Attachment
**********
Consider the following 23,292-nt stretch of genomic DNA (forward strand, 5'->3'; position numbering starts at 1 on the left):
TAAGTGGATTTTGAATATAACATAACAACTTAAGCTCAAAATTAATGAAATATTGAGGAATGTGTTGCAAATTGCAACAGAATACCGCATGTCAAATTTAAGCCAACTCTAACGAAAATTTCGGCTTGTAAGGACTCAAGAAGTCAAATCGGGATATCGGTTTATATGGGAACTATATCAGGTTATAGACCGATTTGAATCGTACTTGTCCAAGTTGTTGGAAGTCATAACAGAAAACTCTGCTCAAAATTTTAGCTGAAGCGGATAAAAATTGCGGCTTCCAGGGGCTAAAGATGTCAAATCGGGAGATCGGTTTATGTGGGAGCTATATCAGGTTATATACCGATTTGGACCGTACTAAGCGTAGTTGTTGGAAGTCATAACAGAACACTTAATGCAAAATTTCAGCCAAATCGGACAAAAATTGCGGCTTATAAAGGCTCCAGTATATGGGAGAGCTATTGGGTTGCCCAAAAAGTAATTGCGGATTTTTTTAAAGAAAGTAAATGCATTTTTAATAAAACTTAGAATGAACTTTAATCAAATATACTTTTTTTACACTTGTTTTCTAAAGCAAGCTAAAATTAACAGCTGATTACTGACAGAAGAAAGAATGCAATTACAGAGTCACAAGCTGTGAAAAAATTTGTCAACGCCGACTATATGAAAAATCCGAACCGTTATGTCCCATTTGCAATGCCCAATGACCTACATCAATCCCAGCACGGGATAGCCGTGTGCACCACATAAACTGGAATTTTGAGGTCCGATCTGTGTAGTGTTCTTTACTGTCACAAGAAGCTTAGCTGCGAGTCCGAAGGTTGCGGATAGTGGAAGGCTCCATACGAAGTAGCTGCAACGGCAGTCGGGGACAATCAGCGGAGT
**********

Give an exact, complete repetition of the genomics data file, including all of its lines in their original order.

Consider the following 23,292-nt stretch of genomic DNA (forward strand, 5'->3'; position numbering starts at 1 on the left):
TAAGTGGATTTTGAATATAACATAACAACTTAAGCTCAAAATTAATGAAATATTGAGGAATGTGTTGCAAATTGCAACAGAATACCGCATGTCAAATTTAAGCCAACTCTAACGAAAATTTCGGCTTGTAAGGACTCAAGAAGTCAAATCGGGATATCGGTTTATATGGGAACTATATCAGGTTATAGACCGATTTGAATCGTACTTGTCCAAGTTGTTGGAAGTCATAACAGAAAACTCTGCTCAAAATTTTAGCTGAAGCGGATAAAAATTGCGGCTTCCAGGGGCTAAAGATGTCAAATCGGGAGATCGGTTTATGTGGGAGCTATATCAGGTTATATACCGATTTGGACCGTACTAAGCGTAGTTGTTGGAAGTCATAACAGAACACTTAATGCAAAATTTCAGCCAAATCGGACAAAAATTGCGGCTTATAAAGGCTCCAGTATATGGGAGAGCTATTGGGTTGCCCAAAAAGTAATTGCGGATTTTTTTAAAGAAAGTAAATGCATTTTTAATAAAACTTAGAATGAACTTTAATCAAATATACTTTTTTTACACTTGTTTTCTAAAGCAAGCTAAAATTAACAGCTGATTACTGACAGAAGAAAGAATGCAATTACAGAGTCACAAGCTGTGAAAAAATTTGTCAACGCCGACTATATGAAAAATCCGAACCGTTATGTCCCATTTGCAATGCCCAATGACCTACATCAATCCCAGCACGGGATAGCCGTGTGCACCACATAAACTGGAATTTTGAGGTCCGATCTGTGTAGTGTTCTTTACTGTCACAAGAAGCTTAGCTGCGAGTCCGAAGGTTGCGGATAGTGGAAGGCTCCATACGAAGTAGCTGCAACGGCAGTCGGGGACAATCAGCGGAGT